Our collaborative efforts at IRF and NIH was resulted in a Nature Communications paper, for which Wing-Pui Kong and Barney S. Graham were the corresponding authors, and I was closely worked with Dr. Kayvon Modjarrad and Dr. Jeff Solomon.
Evaluation of candidate vaccine approaches for MERS-CoV
In this study, we showed that immunogens based on full-length S DNA and S1 subunit protein elicit robust serum-neutralizing activity against several MERS (middle east respiratory syndrome coronavirus) strains in mica and non-human primates. Serological analysis and isolation of murine monoclonal antibodies revealed that immunization elicits NAbs to RBD and, non-RBD portions of S1 and S2 subunit. Multiple neutralization mechanisms were demonstrated by solving the atomic structure of a NAb-RBD complex, through sequencing of neutralization escape viruses and by constructing MERS-CoV S variants for serological assays. Immunization of rhesus macaques confers protection against MERS-CoV-induced radiographic pneumonia, as assessed using computerized tomography, supporting this strategy as a promising approach for MERS-CoV vaccine development.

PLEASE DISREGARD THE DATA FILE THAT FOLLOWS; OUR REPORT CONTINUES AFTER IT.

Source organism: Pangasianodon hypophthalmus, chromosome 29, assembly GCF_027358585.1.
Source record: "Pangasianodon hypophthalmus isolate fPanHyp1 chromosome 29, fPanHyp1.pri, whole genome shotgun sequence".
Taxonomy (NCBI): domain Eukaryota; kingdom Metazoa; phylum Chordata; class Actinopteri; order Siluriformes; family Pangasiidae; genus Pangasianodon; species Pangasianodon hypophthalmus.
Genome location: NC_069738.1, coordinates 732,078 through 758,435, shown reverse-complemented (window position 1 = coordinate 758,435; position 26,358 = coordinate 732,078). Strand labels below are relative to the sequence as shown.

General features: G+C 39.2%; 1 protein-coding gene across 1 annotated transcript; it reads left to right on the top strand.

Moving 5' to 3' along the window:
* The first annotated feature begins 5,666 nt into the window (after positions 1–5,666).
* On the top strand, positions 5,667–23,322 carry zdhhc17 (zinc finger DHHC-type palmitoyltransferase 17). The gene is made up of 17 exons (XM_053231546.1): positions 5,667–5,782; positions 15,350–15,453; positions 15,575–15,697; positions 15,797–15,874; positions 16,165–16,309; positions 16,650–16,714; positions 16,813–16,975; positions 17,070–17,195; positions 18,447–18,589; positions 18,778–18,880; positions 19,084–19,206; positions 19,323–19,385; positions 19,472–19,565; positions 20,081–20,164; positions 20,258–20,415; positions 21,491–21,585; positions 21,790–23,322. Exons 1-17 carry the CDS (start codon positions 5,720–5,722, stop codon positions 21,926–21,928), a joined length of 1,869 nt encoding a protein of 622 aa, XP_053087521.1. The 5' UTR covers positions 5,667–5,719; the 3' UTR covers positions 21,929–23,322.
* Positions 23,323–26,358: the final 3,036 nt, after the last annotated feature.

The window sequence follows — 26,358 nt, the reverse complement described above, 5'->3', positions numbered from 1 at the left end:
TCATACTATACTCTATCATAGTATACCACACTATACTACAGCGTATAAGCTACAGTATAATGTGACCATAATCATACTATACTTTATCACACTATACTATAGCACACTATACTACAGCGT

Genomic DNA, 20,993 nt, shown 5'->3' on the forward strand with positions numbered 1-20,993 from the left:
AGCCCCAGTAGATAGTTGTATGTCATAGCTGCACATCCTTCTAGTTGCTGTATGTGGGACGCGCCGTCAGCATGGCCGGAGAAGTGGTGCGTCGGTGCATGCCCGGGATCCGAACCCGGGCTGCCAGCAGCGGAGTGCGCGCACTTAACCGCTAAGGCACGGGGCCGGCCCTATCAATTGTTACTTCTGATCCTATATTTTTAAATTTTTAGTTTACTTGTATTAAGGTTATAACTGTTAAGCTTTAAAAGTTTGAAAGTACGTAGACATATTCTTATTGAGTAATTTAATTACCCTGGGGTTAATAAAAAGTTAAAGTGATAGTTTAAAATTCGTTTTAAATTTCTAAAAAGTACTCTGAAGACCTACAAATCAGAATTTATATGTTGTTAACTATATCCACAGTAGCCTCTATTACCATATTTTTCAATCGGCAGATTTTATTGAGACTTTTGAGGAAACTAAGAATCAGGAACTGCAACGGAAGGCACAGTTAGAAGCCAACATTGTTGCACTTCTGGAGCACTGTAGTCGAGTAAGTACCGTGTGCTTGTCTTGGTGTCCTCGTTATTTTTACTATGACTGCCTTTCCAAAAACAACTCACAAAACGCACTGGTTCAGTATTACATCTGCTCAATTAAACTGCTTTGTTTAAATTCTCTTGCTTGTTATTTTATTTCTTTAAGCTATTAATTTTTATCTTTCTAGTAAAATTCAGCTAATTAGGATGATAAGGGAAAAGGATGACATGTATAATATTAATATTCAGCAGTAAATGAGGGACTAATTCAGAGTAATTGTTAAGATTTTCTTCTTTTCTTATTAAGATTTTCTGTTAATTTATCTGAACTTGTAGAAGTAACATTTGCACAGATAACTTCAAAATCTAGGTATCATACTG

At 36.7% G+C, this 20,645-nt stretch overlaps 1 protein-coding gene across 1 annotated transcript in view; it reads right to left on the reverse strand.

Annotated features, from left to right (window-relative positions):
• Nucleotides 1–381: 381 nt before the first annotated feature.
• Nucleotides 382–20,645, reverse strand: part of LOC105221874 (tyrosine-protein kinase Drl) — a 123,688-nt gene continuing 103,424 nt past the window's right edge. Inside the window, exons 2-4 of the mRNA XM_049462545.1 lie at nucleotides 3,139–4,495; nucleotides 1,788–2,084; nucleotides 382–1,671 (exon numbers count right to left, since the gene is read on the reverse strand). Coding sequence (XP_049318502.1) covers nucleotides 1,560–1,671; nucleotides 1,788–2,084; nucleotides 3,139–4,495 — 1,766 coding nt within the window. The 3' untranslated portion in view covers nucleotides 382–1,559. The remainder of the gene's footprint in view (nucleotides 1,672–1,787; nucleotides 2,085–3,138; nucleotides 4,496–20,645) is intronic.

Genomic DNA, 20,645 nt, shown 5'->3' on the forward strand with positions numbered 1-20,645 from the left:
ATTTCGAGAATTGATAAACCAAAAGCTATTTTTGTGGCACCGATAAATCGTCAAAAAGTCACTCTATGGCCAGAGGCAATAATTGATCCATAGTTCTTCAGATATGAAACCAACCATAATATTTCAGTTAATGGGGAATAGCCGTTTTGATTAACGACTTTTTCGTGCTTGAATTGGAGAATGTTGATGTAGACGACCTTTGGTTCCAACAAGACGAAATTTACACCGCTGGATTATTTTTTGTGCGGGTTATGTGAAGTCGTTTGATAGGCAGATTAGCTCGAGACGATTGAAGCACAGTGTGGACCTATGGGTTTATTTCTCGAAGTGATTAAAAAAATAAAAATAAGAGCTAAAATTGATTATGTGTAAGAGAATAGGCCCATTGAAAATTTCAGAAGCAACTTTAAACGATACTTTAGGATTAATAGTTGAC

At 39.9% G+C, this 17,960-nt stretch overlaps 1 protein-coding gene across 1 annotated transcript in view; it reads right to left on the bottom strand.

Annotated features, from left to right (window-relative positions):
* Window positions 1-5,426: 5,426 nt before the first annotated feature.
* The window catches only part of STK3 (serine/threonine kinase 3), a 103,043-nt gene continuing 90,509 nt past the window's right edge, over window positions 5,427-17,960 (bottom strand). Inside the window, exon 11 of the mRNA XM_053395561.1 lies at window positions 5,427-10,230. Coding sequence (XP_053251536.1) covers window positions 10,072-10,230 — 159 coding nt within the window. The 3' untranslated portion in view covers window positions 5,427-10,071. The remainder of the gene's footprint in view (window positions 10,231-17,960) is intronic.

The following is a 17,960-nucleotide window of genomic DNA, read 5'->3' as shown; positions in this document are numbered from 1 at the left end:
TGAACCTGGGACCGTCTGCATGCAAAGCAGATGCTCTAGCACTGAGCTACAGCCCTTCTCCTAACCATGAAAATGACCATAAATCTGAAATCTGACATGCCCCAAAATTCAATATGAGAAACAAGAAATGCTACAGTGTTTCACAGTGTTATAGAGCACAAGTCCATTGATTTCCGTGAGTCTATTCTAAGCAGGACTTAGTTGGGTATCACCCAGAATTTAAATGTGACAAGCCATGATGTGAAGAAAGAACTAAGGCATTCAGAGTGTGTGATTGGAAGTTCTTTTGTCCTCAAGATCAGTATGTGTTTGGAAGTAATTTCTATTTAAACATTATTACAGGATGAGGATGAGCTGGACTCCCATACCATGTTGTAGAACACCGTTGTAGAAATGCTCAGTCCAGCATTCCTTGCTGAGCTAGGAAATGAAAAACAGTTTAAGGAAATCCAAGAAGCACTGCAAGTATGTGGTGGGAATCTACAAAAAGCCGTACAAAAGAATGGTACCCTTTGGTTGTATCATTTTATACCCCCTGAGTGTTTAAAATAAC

Here is the PDF of the article